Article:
Jump to ContentJump to Main Navigation
Contradictory Woolf$
Users without a subscription are not able to see the full content.

Derek Ryan and Stella Bolaki

Print publication date: 2012

Print ISBN-13: 9780983533955

Published to Liverpool Scholarship Online: January 2016

DOI: 10.5949/liverpool/9780983533955.001.0001

Show Summary Details
Page of

PRINTED FROM LIVERPOOL SCHOLARSHIP ONLINE (www.liverpool.universitypressscholarship.com). (c) Copyright Liverpool University Press, 2021. All Rights Reserved. An individual user may print out a PDF of a single chapter of a monograph in LSO for personal use.date: 01 March 2021

“Please Help Me!” Virginia Woolf, Viola Tree, and the Hogarth Press1

“Please Help Me!” Virginia Woolf, Viola Tree, and the Hogarth Press1

(p.173) “Please Help Me!” Virginia Woolf, Viola Tree, and the Hogarth Press1
Contradictory Woolf

Diane F. Gillespie

Liverpool University Press

This chapter explores Virginia Woolf's contradictory approach to social behavior by bringing Three Guineas in dialogue with Viola Tree's Can I Help You?, published by Hogarth Press in 1937. Can I Help You? offers a parallel context for Woolf's challenges to conventional values and rules of etiquette, one that also affirms manners as an evolving art form helpful, at best, in fostering harmonious human relationships in lives well lived. Although Woolf's writing has a much broader intellectual scope, Tree's “personal, humorous touch” manages to undermine “hierarchical rituals.” The rest of this chapter discusses Woolf's take on vulgarity and Tree's response to two potential criticisms: that she is a snob and that she is no authority on manners.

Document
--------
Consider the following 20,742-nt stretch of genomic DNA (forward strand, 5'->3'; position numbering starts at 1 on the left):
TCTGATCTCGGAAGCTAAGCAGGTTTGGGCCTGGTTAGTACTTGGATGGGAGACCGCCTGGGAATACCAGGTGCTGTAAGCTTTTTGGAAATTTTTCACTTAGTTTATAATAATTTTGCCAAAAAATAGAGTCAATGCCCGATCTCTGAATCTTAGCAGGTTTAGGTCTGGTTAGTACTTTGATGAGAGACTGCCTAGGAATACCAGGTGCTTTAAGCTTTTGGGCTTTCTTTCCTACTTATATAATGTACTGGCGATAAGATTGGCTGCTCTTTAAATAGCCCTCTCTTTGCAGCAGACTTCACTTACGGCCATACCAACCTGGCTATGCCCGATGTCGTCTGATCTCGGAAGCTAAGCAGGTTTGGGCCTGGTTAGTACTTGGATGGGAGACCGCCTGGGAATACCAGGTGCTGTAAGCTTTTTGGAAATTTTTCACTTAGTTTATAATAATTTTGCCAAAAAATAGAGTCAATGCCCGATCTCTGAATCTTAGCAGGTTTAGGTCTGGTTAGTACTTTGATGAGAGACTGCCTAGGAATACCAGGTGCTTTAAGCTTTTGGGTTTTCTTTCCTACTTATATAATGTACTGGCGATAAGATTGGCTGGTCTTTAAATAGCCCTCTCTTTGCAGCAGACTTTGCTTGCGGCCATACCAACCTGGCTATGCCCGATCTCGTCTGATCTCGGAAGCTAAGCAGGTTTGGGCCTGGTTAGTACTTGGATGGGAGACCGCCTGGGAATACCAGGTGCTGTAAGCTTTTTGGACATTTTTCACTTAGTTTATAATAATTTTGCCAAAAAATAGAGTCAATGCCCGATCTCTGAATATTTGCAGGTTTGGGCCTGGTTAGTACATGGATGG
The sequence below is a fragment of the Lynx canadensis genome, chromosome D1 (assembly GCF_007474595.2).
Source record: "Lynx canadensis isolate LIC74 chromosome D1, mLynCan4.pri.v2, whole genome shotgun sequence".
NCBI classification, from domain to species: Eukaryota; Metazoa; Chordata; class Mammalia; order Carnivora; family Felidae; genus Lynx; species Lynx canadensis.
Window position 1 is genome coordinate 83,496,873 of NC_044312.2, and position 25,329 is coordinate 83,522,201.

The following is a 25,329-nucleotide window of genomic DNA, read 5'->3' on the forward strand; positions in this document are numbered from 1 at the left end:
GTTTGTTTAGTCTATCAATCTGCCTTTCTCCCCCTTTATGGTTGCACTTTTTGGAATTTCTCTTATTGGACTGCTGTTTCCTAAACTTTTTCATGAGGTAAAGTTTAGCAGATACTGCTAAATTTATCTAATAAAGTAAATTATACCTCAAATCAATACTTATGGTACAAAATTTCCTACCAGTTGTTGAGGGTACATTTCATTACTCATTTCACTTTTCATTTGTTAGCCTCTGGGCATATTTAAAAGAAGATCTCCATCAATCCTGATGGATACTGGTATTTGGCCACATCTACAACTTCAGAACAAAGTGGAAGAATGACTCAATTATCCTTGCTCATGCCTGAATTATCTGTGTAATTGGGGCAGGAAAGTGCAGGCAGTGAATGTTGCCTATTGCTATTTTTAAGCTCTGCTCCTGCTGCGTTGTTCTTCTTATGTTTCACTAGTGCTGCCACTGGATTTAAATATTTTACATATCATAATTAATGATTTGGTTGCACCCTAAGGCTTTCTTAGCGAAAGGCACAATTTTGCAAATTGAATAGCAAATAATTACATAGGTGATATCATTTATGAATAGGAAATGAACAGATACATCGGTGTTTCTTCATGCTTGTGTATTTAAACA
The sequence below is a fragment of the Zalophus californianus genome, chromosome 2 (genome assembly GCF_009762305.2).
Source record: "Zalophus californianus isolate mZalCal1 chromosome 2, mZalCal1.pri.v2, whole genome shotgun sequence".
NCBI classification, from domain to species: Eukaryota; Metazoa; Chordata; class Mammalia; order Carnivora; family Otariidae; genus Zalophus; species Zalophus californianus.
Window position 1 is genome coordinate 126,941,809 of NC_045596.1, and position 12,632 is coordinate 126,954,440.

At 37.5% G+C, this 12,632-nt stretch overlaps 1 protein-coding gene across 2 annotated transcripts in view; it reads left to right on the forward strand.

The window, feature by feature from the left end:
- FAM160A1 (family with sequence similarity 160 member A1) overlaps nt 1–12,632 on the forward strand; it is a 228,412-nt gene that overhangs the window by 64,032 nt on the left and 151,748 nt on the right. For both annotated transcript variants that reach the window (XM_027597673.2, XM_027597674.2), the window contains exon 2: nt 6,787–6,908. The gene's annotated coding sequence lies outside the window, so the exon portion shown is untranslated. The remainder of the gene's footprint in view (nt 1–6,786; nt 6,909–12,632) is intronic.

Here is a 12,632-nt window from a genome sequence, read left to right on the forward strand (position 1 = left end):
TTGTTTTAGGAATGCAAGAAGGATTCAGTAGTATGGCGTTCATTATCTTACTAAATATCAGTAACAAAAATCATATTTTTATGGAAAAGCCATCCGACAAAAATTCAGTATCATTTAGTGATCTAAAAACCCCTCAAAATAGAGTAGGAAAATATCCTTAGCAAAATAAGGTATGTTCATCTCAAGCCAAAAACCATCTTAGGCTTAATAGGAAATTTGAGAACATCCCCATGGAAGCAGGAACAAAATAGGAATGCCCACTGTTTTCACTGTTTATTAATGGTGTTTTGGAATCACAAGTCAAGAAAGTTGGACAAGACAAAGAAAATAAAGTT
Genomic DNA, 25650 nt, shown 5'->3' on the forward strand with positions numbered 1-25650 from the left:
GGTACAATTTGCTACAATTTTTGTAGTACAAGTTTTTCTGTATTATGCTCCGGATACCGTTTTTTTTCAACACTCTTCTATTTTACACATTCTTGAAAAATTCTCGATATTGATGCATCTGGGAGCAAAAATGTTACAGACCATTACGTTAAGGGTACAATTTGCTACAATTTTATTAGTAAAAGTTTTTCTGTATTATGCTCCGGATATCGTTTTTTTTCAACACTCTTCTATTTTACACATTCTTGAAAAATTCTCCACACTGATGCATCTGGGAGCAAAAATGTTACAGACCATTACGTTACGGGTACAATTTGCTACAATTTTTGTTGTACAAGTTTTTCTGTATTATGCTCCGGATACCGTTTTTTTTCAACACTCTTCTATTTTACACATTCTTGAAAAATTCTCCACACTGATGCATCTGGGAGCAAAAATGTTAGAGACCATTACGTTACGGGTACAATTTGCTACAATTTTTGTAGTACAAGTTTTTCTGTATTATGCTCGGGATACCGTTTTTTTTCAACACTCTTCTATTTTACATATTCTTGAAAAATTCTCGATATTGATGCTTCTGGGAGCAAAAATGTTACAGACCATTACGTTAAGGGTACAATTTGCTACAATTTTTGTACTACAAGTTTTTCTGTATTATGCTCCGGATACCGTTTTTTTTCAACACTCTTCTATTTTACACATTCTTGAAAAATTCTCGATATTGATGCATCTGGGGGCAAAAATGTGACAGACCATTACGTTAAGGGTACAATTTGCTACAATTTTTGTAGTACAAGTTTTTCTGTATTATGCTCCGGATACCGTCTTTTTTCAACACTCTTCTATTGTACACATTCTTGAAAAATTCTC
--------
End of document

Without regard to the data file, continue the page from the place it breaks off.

Keywords:   social behavior, Three Guineas, Viola Tree, Can I Help You?, Hogarth Press, etiquette, manners, vulgarity, snob

Liverpool Scholarship Online requires a subscription or purchase to access the full text of books within the service. Public users can however freely search the site and view the abstracts and keywords for each book and chapter.

Please, subscribe or login to access full text content.

If you think you should have access to this title, please contact your librarian.

To troubleshoot, please check our FAQs, and if you can't find the answer there, please contact us.